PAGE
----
Harley-Davidson is one of the most iconic brands in the world. Harley-Davidson, however, doesn't sell motorcycles—it sells a lifestyle. Look at any Harley-Davidson advertisement and you will see someone riding the open road. The Harley-Davidson brand is about freedom. Attitude. Living by your own rules.
A brand is the unspoken starting point when you first encounter any object, person or idea. It's the emotional, sensory and cognitive reflex that shapes how subsequent information is gauged. A key to successful marketing, therefore, is understanding that starting point.
By the same token, effective science communication depends on understanding the factors that influence public perceptions of science so that those doing the communicating—such as the research community, health professionals or governmental agencies—can advance greater public understanding of the science or motivate the actions of individuals, groups or society.
Through the marketing lens, then, what is the "brand" of science as an enterprise? It's an especially important question during the COVID-19 pandemic, when headlines around the world have shifted global attention to the science surrounding the coronavirus.
A March 2020 Pew Research survey asked Americans how they had felt about the coronavirus over the previous week. People reported experiencing nervousness, anxiety, depression and even physical reactions, at least a little of the time.
But despite these uneasy feelings, nearly three in four Americans indicated they felt hopeful for the future.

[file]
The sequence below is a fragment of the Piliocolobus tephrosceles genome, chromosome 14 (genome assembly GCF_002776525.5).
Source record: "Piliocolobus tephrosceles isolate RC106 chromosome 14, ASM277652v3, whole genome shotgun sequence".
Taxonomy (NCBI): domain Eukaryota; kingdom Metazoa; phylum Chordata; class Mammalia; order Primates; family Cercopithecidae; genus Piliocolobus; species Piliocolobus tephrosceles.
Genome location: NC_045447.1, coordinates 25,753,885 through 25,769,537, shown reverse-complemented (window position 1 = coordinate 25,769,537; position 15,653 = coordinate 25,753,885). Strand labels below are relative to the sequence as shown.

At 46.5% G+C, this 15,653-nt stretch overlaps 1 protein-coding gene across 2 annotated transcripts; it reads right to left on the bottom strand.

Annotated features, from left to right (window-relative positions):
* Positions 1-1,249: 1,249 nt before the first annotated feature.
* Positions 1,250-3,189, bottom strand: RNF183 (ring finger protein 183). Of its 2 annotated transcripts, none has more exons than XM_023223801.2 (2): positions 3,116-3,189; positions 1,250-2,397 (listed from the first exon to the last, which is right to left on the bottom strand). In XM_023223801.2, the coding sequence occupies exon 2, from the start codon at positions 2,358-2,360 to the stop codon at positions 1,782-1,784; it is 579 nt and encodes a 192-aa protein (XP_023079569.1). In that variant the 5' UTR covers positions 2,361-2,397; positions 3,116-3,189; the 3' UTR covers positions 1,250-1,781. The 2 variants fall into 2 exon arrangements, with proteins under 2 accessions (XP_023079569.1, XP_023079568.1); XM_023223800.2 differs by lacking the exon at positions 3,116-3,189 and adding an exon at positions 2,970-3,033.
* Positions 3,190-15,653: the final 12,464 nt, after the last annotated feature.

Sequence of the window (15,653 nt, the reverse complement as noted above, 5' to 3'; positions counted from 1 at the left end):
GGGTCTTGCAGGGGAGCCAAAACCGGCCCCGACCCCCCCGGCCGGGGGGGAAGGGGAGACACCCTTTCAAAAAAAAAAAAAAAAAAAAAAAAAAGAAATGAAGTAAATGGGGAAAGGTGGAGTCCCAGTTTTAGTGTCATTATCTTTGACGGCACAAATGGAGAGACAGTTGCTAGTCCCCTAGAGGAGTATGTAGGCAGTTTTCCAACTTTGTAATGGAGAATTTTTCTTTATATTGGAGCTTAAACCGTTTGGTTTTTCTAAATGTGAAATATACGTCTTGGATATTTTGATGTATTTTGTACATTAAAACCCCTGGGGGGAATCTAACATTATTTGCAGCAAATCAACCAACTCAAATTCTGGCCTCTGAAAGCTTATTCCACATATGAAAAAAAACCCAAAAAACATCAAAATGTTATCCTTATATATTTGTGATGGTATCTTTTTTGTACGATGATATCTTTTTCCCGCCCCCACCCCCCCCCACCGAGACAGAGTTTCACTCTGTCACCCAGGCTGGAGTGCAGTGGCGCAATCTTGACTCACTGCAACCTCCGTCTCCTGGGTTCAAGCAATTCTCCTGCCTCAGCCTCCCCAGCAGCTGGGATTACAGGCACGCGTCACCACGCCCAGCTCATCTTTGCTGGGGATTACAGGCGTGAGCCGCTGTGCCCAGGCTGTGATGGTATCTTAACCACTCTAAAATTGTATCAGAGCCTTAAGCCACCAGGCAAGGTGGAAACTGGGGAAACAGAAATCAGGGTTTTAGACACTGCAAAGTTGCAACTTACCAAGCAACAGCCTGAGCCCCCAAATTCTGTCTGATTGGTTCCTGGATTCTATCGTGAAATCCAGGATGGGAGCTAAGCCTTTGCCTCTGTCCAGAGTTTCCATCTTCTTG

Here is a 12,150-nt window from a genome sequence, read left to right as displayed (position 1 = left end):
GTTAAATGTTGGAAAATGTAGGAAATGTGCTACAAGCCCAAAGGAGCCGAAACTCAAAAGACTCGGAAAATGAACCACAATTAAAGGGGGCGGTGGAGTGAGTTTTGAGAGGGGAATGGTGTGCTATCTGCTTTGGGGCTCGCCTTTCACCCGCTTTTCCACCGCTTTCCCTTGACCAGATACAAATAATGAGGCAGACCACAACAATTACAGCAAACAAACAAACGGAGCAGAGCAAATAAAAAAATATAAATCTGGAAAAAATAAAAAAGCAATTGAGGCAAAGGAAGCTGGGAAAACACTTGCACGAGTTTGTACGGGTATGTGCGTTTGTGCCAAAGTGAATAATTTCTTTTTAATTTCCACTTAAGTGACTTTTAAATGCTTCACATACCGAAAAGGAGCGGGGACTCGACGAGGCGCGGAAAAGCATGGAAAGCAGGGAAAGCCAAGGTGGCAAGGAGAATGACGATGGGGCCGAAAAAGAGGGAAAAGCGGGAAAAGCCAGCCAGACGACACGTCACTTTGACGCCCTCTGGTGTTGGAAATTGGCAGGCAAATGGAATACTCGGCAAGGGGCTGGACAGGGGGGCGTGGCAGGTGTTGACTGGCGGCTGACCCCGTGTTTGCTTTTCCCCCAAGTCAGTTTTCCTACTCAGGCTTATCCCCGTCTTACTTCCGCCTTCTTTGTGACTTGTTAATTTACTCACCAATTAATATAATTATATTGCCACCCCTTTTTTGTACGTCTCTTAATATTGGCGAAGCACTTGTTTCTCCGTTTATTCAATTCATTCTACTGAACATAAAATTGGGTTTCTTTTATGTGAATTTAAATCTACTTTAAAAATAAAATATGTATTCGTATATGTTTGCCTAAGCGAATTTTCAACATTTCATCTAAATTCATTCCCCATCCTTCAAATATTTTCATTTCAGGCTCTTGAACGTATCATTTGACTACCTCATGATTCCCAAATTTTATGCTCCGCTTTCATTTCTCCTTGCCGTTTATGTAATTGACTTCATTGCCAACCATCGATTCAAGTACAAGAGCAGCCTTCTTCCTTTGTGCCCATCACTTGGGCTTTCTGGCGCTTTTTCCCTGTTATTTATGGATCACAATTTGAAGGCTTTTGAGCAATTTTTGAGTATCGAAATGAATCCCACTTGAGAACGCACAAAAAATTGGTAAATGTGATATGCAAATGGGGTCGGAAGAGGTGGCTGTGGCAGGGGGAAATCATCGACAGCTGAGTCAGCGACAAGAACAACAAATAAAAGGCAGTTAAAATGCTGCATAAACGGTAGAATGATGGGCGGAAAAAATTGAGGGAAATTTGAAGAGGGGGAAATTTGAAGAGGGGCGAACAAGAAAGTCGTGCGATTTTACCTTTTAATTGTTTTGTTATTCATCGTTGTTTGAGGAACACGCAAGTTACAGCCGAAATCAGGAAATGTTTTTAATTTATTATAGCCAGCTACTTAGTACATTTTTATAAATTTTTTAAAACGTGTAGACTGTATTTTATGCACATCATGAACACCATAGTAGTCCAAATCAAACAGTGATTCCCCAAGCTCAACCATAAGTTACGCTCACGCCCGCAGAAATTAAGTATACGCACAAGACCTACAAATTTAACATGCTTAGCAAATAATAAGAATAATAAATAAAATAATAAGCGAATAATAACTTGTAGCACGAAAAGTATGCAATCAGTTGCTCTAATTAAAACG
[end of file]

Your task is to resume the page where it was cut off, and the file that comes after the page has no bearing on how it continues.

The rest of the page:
As my communications colleagues and I find, hope is the starting point for how the public thinks and feels about science.
Hope for the future, based in science
ScienceCounts, a nonprofit organization working to strengthen public support for science which I collaborate with, conducted a couple of polls that ask respondents a multiple choice question about what comes to mind when they hear the word "science." What they found was clear: The U.S. public feels "hope."
In the 2018 ScienceCounts survey, 63% of respondents said when they hear the word "science," "hope" comes to mind. The next most common responses, at only 9% and 6%, were "fear" and "joy."
More important, the feeling of "hope" held across different demographics, regardless of political ideology. A survey scheduled for fall 2020 will test if these associations still remain, amid the coronavirus pandemic.
Hope is a complex emotion and it's not new to science communication research. It's a feeling of expectation and a desire for a certain outcome. In other words, hope is associated with a future reward, what psychologists refer to as a "payoff-minded" orientation.
But what exactly is the public hoping for? Is that future payoff a coronavirus vaccine? Is it a way to address climate change? Maybe it's finding life on another planet, or discovering a breakthrough in artificial intelligence.
Hope is nuanced: Numerous personal values and beliefs influence what different segments of the public hope for and why. This ambiguity, I argue, is ultimately a benefit to the scientific community.